My dirty little secret is that when I make a chart for a session, I chart it in treble clef, like a sax player. With AIC, often I’ll put a part down early on, and after I hear the guitars and vocals I’ll add to it or edit it down; or, I’ll redo it altogether because I’ll hear a new line running through everything that will hook up all the notes. Our music is so dense with guitars and vocals that sometimes I’ll just stay heavy and low to let everything ride on top. It all depends on the character of the song; I try to approach each one as its own entity. This album was produced by Nick Raskulinecz, and he’s a bass player. It was fun for me to be under the microscope a bit more. I’d do a take and ask him, “How was it?” And he’d say, “Perfect … can you do it again?” [Laughs.]

How does an acoustic setting, like the title track, make you play differently?

On our MTV Unplugged album [1996] I noticed I played “Rooster” and “Rain When I Die” differently. There’s more space. The tone and physical act of playing an acoustic bass guitar are not the same as on electric bass. I tend to float around more on the acoustic, and add more counter lines.

How did the band get the pitchshifting effect on “Check My Brain”?

Believe it or not, it’s just us bending our strings; there are no effects at all. That was my thought when I first heard Jerry’s demo: What effect are you using? When Jerry showed me the riff, I could see it came from pulling the strings up and down. Jerry calls it his “car sickness” sound. [Laughs.] After all these years, we’ve found we both play our bends a little behind the beat, so it came really naturally when we had to record the track and match up with each other.

Are you primarily a pick player?

I have been, but now it’s pick and fingers. Over the last three years I’ve been diving into alternating-string exercises with my index and middle fingers to get my right hand happening. It depends on the song; there’s something about fingers that makes you feel like a bonafide bassist. “Your Decision” from the new album is fingers, but on an AIC classic like “Them Bones” I need the cutting sound of a pick. I use the pick to slam a lot of 5ths and power chords, especially behind the guitar solos, but I haven’t had to use them as much with the addition of William playing guitar. I do a lot of string bends with my left hand, and I like using vibrato and slides to make my parts fluid.

Do you slap, tap, palm mute, or have any unorthodox techniques?

I don’t slap or tap; there are so many players who do those well. I’ll mute with my palm to varying degrees when using a pick, to shorten notes and reduce string noise—having in-ears has really helped clean up my playing. I have a technique I call “crabbing,” where I pluck with my thumb and index finger to play octaves, or to grab other shapes. My only other quirk is I’ll start patterns or riffs at different places on the neck to change it up and keep from getting bored. I mean, after you’ve been playing “Man in the Box” for 16 years . . . .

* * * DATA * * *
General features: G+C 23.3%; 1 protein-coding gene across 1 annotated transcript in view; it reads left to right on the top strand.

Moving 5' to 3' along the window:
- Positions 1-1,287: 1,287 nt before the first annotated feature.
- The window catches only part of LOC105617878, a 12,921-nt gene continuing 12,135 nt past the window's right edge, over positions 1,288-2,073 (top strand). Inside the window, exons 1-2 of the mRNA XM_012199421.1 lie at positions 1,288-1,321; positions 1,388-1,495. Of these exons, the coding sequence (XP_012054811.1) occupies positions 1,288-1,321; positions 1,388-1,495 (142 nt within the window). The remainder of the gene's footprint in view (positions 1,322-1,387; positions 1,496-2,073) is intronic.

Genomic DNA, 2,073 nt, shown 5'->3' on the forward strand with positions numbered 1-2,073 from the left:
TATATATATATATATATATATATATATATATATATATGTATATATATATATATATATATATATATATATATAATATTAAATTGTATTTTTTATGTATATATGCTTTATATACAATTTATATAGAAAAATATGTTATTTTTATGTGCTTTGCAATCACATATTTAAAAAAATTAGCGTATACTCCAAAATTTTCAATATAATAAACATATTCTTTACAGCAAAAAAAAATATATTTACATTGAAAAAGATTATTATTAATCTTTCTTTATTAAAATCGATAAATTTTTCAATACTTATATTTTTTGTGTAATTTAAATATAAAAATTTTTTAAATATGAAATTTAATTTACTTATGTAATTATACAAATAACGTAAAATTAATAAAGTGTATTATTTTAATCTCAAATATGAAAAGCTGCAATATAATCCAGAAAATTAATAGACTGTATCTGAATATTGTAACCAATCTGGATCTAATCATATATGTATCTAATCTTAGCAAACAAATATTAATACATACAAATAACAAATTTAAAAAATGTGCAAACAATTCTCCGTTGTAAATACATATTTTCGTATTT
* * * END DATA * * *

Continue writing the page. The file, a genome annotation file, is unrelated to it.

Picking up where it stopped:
Let’s talk drummers, starting with Sean.

Sean is an intense, interesting person, and that translates into his drumming. When I get excited, I tend to start pushing. Jerry is laid back, and Sean is in the middle, so it makes for a thick pocket. Lately I’ve been learning to lay back and relax, I think having in-ears helps there, too. I’ve also had the chance to record with other top drummers, like Matt Sorum, Kenny Aronoff, and John Tempesta. One of my favorites is Ben Smith of Heart, who’s somewhat unsung. He’s established in New York and Seattle, and he’s like a musical encyclopedia.

What current bassists have caught your ear?

So many! I love hanging and talking with other bass players, and here in L.A. I have great access to them at studio sessions, the NAMM show, or at Ampeg events. I’ve met Billy Sheehan, Hutch Hutchinson, Alphonso Johnson, Michael Anthony, Will Lee, Flea, Les Claypool, Chris Chaney, Lee Sklar, Randy Jackson, Victor Wooten, and Tony Levin. There are more amazing bass players now than ever.

Any advice for young bassists?

I see a lot of kids, especially in these new emo punk kind of bands, putting a whole lot of effort into their image but not so much into their music. They’re glossing over the bass playing part and going straight to appearance and lifestyles and ego battles. You have to put the craft ahead of everything else; you have to really respect the art of making music on the bass. A key lesson I learned from being amazingly lucky enough to start my career with Ozzy was that I was representing a million-dollar organization. So I took it very seriously, and I’ve been that way ever since. I still go through my warmups and practice the modes, and at home I love to play along with records in all styles; it always makes the lightbulb go on when I hear a different way to approach a groove or some chord changes.

Do you have future plans to expand your sideman roles or start a solo career?

Maybe eventually; I’m blessed to have a magic phone that keeps ringing with people asking me to jam with them, and I love the challenges. But right now it’s all about Alice In Chains and our new journey. We’re just going to take it a step at a time and keep on rocking. For me, I love walking up that ramp in a stadium setting, grabbing the bass, and hearing all those speakers going at once; that’s my favorite place on earth.